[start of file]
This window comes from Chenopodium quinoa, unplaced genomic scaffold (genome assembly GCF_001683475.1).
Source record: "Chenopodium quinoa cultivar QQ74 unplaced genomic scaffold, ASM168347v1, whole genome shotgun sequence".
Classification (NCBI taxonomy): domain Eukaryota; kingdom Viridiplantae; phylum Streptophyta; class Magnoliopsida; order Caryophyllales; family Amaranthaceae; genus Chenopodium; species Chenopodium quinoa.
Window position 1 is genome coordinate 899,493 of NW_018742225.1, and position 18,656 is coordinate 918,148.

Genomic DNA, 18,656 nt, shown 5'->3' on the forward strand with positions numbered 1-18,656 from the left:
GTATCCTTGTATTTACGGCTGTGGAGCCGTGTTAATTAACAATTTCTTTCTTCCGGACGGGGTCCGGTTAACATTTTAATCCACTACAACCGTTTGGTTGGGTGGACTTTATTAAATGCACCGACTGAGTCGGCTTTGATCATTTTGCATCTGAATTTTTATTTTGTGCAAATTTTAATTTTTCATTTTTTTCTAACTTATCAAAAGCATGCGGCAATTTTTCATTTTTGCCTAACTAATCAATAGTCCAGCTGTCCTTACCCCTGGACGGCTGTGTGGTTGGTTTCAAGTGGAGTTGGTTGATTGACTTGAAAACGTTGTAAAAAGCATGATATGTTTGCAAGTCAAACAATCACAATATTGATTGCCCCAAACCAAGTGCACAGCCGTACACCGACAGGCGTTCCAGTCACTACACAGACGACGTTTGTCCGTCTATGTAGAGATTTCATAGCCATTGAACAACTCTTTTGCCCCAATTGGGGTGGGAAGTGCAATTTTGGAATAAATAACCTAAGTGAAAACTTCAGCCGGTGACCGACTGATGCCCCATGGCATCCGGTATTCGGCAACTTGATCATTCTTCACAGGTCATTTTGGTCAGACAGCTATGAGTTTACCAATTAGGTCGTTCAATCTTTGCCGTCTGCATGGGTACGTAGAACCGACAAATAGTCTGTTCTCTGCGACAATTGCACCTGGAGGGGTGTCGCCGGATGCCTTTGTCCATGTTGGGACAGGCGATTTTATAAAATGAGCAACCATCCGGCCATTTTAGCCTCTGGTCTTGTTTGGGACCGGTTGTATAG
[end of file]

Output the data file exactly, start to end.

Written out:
This window comes from Chenopodium quinoa, unplaced genomic scaffold (genome assembly GCF_001683475.1).
Source record: "Chenopodium quinoa cultivar QQ74 unplaced genomic scaffold, ASM168347v1, whole genome shotgun sequence".
Classification (NCBI taxonomy): domain Eukaryota; kingdom Viridiplantae; phylum Streptophyta; class Magnoliopsida; order Caryophyllales; family Amaranthaceae; genus Chenopodium; species Chenopodium quinoa.
Window position 1 is genome coordinate 899,493 of NW_018742225.1, and position 18,656 is coordinate 918,148.

Genomic DNA, 18,656 nt, shown 5'->3' on the forward strand with positions numbered 1-18,656 from the left:
GTATCCTTGTATTTACGGCTGTGGAGCCGTGTTAATTAACAATTTCTTTCTTCCGGACGGGGTCCGGTTAACATTTTAATCCACTACAACCGTTTGGTTGGGTGGACTTTATTAAATGCACCGACTGAGTCGGCTTTGATCATTTTGCATCTGAATTTTTATTTTGTGCAAATTTTAATTTTTCATTTTTTTCTAACTTATCAAAAGCATGCGGCAATTTTTCATTTTTGCCTAACTAATCAATAGTCCAGCTGTCCTTACCCCTGGACGGCTGTGTGGTTGGTTTCAAGTGGAGTTGGTTGATTGACTTGAAAACGTTGTAAAAAGCATGATATGTTTGCAAGTCAAACAATCACAATATTGATTGCCCCAAACCAAGTGCACAGCCGTACACCGACAGGCGTTCCAGTCACTACACAGACGACGTTTGTCCGTCTATGTAGAGATTTCATAGCCATTGAACAACTCTTTTGCCCCAATTGGGGTGGGAAGTGCAATTTTGGAATAAATAACCTAAGTGAAAACTTCAGCCGGTGACCGACTGATGCCCCATGGCATCCGGTATTCGGCAACTTGATCATTCTTCACAGGTCATTTTGGTCAGACAGCTATGAGTTTACCAATTAGGTCGTTCAATCTTTGCCGTCTGCATGGGTACGTAGAACCGACAAATAGTCTGTTCTCTGCGACAATTGCACCTGGAGGGGTGTCGCCGGATGCCTTTGTCCATGTTGGGACAGGCGATTTTATAAAATGAGCAACCATCCGGCCATTTTAGCCTCTGGTCTTGTTTGGGACCGGTTGTATAG